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‘Battleship Island’ – Hashima Island – Japan

Charlene Lowe Kemp

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Hashima is often referred to as Gunkanjima, or literally “Battleship Island” due to its unique shape reminiscent of a ship of war.  It was the villain’s lair in the 2012 Bond film “Skyfall” and won UNESCO heritage status three years later, in 2015.

Once the most densely populated place in the world, the tiny island of Hashima is now a surreal ghost island, with its abandoned structures left as is and a population comprised of only rats, feral cats, and perhaps spirits!

Thousands of men, women and children lived and worked on the island, harvesting undersea coal mines that powered Japan’s rapid industrial rise from the late 19th century.

But over the years, it made less and less economic sense and in 1974 operator Mitsubishi Mining abandoned the site.

Up to 1,000 metres below sea level, men toiled in cramped and stifling spaces where they had to defecate into small holes that they dug themselves.

More than 200 workers died in accidents over the years. Others suffered from silicosis, a work-related lung disease.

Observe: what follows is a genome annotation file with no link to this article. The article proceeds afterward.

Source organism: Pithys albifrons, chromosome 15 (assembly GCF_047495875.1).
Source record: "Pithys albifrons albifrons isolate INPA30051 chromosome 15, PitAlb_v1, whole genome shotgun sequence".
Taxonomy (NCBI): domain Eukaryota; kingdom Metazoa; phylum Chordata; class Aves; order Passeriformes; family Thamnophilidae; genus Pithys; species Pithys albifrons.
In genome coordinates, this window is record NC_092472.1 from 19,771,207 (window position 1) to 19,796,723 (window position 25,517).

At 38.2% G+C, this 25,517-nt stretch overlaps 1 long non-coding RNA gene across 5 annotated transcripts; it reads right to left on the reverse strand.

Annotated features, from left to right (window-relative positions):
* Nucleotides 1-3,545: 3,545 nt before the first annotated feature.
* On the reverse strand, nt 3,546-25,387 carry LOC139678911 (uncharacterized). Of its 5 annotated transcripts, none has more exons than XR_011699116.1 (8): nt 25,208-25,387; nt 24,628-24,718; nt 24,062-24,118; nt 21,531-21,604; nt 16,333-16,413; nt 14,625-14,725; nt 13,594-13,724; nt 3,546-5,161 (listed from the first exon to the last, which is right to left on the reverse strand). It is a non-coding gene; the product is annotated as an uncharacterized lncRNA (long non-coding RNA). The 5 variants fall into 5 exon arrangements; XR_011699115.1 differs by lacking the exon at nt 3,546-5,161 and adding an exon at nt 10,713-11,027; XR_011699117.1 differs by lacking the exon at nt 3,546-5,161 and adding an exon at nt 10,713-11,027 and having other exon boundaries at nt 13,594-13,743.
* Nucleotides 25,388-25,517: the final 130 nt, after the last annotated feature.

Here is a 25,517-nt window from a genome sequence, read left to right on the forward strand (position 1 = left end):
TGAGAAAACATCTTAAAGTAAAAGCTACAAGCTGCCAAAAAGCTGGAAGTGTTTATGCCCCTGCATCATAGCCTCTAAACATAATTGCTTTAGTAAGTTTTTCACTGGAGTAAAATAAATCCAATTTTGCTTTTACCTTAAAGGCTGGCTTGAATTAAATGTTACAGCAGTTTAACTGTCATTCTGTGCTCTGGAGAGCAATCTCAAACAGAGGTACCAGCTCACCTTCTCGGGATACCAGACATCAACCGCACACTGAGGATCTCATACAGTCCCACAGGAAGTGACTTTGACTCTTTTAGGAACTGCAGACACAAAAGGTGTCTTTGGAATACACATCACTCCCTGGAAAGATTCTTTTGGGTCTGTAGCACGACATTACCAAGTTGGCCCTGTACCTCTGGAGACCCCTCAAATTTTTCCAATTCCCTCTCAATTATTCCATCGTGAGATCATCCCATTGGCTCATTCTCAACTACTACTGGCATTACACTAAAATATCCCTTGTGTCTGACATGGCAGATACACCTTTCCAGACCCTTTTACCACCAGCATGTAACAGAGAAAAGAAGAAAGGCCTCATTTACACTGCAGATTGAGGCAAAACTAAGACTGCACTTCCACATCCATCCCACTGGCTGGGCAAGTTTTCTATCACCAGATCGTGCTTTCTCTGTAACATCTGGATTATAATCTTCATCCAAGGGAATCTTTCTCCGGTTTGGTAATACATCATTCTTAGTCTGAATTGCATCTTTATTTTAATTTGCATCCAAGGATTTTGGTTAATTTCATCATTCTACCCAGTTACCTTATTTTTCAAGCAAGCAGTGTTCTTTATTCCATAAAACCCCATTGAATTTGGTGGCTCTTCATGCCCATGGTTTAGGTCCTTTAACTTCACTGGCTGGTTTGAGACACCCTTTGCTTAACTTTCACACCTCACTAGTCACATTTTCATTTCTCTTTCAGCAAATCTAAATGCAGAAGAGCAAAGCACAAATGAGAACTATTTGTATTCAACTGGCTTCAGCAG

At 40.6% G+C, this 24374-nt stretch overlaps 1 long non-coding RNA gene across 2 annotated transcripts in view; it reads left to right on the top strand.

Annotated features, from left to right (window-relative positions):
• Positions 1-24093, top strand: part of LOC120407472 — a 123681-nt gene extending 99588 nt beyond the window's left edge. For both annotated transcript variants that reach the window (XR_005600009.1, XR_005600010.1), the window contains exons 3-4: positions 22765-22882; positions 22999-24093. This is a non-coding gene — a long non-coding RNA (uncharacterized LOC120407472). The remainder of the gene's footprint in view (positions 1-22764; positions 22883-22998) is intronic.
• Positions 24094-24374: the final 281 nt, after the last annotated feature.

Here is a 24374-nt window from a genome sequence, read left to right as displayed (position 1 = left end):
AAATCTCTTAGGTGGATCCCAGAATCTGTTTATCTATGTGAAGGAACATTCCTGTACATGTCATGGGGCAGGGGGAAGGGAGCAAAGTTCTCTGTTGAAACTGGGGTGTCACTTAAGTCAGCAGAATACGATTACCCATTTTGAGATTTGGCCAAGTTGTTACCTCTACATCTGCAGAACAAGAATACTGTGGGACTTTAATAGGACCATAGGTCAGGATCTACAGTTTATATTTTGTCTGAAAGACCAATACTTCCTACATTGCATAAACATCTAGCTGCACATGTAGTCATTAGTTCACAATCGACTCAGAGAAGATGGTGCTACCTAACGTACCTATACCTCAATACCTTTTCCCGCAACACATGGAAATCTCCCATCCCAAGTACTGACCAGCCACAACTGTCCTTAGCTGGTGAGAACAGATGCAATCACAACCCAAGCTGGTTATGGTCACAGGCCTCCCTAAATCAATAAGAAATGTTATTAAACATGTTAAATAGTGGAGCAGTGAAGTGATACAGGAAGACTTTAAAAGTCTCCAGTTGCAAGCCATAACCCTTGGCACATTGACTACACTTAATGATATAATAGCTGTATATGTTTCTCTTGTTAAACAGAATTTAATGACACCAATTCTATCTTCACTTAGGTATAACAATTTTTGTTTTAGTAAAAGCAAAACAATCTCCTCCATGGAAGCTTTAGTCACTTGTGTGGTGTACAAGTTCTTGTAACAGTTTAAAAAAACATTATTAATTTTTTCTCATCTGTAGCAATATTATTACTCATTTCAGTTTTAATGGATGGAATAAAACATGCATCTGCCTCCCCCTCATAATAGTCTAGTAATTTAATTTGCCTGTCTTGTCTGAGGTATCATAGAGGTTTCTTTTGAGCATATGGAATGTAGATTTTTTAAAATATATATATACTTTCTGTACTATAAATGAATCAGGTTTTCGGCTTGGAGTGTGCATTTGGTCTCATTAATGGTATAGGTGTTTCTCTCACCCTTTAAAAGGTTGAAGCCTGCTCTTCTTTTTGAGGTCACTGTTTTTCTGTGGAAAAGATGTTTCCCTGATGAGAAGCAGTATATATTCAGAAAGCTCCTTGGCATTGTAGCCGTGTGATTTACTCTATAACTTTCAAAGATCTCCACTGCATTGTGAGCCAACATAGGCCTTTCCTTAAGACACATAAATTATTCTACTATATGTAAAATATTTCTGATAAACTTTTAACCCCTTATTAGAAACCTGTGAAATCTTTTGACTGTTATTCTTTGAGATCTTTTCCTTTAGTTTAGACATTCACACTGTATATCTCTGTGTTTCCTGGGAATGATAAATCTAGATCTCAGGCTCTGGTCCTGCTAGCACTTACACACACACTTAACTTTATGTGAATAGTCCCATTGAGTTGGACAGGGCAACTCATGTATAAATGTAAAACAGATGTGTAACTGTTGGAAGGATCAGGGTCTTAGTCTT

The former city’s crumbling concrete walls, smashed windows and rusty iron support bars harbour a dark secret – Chinese and Korean workers were once forced to work here, slaves to their colonial master Japan.

Japan put large numbers of Korean and Chinese war prisoners to work in the mines as forced labourers. These slave labourers were forced to do the most dangerous work in the mines, and were subjected to even worse living conditions than their Japanese counterparts, subsisting on a starvation diet, packed into filthy lodgings, and being worked in the cramped mines doing hard labour down in the murk until they collapsed from exhaustion.
It is said that up to five of these labourers died each month, and the nearby Nakanoshima Island was made into a crematorium for the dead, the thin tendrils of smoke from the burning bodies rising over the bleak, grey sea a constant reminder of the death and hopelessness the mines represented. The churning sea and intimidating concrete walls encircling the island deterred all but the bravest from trying to escape, and those that did were swallowed by the waves. In the end, it is estimated that thousands died on Hashima, many of these deaths unreported or undocumented; simply a forgotten footnote to the island’s dark history.

Hashima is truly a unique and enigmatic place, haunted with the past and perhaps even ghosts.

 

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